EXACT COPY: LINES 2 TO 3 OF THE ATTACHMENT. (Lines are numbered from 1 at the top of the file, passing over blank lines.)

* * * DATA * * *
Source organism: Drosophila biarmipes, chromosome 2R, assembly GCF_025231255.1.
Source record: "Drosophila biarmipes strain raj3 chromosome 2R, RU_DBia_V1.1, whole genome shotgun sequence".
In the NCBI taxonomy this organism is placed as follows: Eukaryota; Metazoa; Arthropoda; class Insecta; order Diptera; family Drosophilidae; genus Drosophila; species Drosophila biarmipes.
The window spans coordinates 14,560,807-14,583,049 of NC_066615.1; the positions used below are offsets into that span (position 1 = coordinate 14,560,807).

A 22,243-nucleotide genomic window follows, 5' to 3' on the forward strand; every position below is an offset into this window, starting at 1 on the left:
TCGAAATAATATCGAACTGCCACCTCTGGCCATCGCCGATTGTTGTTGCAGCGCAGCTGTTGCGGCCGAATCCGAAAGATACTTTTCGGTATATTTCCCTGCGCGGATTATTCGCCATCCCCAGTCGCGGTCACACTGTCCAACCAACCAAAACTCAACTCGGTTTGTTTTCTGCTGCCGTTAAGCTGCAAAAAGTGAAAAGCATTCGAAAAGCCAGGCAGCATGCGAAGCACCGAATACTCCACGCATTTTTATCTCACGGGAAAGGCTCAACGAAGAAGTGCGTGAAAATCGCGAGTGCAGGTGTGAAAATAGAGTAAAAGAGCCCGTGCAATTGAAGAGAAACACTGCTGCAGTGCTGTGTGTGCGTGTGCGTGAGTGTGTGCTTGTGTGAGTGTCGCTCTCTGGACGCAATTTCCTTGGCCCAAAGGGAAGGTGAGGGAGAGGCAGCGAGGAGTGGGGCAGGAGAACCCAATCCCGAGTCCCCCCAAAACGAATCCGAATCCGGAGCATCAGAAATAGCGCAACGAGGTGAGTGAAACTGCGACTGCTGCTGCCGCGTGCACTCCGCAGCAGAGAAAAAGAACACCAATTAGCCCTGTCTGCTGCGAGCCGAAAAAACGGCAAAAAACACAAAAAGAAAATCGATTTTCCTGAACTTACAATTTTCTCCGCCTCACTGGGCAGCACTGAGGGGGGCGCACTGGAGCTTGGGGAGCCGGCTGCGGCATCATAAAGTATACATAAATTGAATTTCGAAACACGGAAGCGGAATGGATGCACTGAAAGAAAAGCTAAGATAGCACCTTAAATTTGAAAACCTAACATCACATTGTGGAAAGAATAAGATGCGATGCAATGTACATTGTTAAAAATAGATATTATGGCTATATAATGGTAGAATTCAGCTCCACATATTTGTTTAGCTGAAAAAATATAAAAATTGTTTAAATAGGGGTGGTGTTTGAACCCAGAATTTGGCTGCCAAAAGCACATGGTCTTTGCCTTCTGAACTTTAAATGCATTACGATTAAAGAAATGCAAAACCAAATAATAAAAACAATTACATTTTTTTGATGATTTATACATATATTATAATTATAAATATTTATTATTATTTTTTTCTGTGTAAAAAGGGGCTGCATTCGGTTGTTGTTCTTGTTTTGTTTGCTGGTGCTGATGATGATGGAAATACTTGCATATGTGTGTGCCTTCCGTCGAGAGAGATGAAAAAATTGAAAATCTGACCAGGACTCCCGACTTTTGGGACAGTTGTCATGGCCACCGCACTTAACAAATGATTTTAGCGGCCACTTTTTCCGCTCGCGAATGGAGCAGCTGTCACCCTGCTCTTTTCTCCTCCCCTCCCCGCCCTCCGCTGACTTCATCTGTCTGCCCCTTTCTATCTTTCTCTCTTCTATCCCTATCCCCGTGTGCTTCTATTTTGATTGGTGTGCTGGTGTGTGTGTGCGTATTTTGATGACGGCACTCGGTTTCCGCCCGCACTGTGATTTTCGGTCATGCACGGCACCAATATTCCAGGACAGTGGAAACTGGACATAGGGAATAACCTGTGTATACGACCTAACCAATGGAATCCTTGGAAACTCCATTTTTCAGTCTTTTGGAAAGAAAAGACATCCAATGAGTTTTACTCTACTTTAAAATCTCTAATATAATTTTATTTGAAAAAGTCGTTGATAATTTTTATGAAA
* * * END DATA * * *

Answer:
Source record: "Drosophila biarmipes strain raj3 chromosome 2R, RU_DBia_V1.1, whole genome shotgun sequence".
In the NCBI taxonomy this organism is placed as follows: Eukaryota; Metazoa; Arthropoda; class Insecta; order Diptera; family Drosophilidae; genus Drosophila; species Drosophila biarmipes.